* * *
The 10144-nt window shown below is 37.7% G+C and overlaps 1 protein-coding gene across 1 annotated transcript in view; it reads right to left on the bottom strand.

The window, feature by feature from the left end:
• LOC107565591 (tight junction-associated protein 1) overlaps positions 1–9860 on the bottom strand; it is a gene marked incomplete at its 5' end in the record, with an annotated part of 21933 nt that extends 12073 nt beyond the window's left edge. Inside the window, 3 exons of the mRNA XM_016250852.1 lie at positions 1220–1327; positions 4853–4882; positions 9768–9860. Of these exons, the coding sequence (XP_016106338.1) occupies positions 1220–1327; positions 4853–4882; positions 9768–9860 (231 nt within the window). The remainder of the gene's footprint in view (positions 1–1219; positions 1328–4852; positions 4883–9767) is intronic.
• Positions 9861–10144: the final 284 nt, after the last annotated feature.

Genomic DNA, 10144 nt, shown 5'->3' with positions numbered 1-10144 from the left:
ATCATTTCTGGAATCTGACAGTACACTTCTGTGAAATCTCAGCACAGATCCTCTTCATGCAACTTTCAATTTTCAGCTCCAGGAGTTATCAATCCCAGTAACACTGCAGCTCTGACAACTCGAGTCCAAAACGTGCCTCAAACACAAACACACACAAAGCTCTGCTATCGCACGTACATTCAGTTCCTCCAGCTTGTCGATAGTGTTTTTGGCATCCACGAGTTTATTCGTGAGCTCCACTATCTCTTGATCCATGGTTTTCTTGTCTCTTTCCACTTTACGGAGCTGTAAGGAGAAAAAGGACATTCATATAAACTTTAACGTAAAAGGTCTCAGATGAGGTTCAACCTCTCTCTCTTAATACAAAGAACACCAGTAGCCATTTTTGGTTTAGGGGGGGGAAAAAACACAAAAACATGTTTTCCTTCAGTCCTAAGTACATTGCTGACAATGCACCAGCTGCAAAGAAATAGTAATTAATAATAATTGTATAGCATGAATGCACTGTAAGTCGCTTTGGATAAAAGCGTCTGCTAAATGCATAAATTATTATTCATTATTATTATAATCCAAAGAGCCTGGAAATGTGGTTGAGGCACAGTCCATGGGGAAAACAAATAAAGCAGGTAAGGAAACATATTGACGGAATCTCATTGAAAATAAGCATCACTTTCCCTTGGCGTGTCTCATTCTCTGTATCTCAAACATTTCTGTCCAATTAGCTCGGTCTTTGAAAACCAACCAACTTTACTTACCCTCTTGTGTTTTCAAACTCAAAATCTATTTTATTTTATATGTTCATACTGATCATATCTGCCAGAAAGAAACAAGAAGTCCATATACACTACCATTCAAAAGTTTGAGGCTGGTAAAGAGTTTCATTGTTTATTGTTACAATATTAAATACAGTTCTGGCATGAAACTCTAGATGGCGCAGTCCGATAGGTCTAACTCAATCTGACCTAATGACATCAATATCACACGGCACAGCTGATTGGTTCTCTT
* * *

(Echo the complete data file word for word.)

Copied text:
The 10144-nt window shown below is 37.7% G+C and overlaps 1 protein-coding gene across 1 annotated transcript in view; it reads right to left on the bottom strand.

The window, feature by feature from the left end:
• LOC107565591 (tight junction-associated protein 1) overlaps positions 1–9860 on the bottom strand; it is a gene marked incomplete at its 5' end in the record, with an annotated part of 21933 nt that extends 12073 nt beyond the window's left edge. Inside the window, 3 exons of the mRNA XM_016250852.1 lie at positions 1220–1327; positions 4853–4882; positions 9768–9860. Of these exons, the coding sequence (XP_016106338.1) occupies positions 1220–1327; positions 4853–4882; positions 9768–9860 (231 nt within the window). The remainder of the gene's footprint in view (positions 1–1219; positions 1328–4852; positions 4883–9767) is intronic.
• Positions 9861–10144: the final 284 nt, after the last annotated feature.

Genomic DNA, 10144 nt, shown 5'->3' with positions numbered 1-10144 from the left:
ATCATTTCTGGAATCTGACAGTACACTTCTGTGAAATCTCAGCACAGATCCTCTTCATGCAACTTTCAATTTTCAGCTCCAGGAGTTATCAATCCCAGTAACACTGCAGCTCTGACAACTCGAGTCCAAAACGTGCCTCAAACACAAACACACACAAAGCTCTGCTATCGCACGTACATTCAGTTCCTCCAGCTTGTCGATAGTGTTTTTGGCATCCACGAGTTTATTCGTGAGCTCCACTATCTCTTGATCCATGGTTTTCTTGTCTCTTTCCACTTTACGGAGCTGTAAGGAGAAAAAGGACATTCATATAAACTTTAACGTAAAAGGTCTCAGATGAGGTTCAACCTCTCTCTCTTAATACAAAGAACACCAGTAGCCATTTTTGGTTTAGGGGGGGGAAAAAACACAAAAACATGTTTTCCTTCAGTCCTAAGTACATTGCTGACAATGCACCAGCTGCAAAGAAATAGTAATTAATAATAATTGTATAGCATGAATGCACTGTAAGTCGCTTTGGATAAAAGCGTCTGCTAAATGCATAAATTATTATTCATTATTATTATAATCCAAAGAGCCTGGAAATGTGGTTGAGGCACAGTCCATGGGGAAAACAAATAAAGCAGGTAAGGAAACATATTGACGGAATCTCATTGAAAATAAGCATCACTTTCCCTTGGCGTGTCTCATTCTCTGTATCTCAAACATTTCTGTCCAATTAGCTCGGTCTTTGAAAACCAACCAACTTTACTTACCCTCTTGTGTTTTCAAACTCAAAATCTATTTTATTTTATATGTTCATACTGATCATATCTGCCAGAAAGAAACAAGAAGTCCATATACACTACCATTCAAAAGTTTGAGGCTGGTAAAGAGTTTCATTGTTTATTGTTACAATATTAAATACAGTTCTGGCATGAAACTCTAGATGGCGCAGTCCGATAGGTCTAACTCAATCTGACCTAATGACATCAATATCACACGGCACAGCTGATTGGTTCTCTT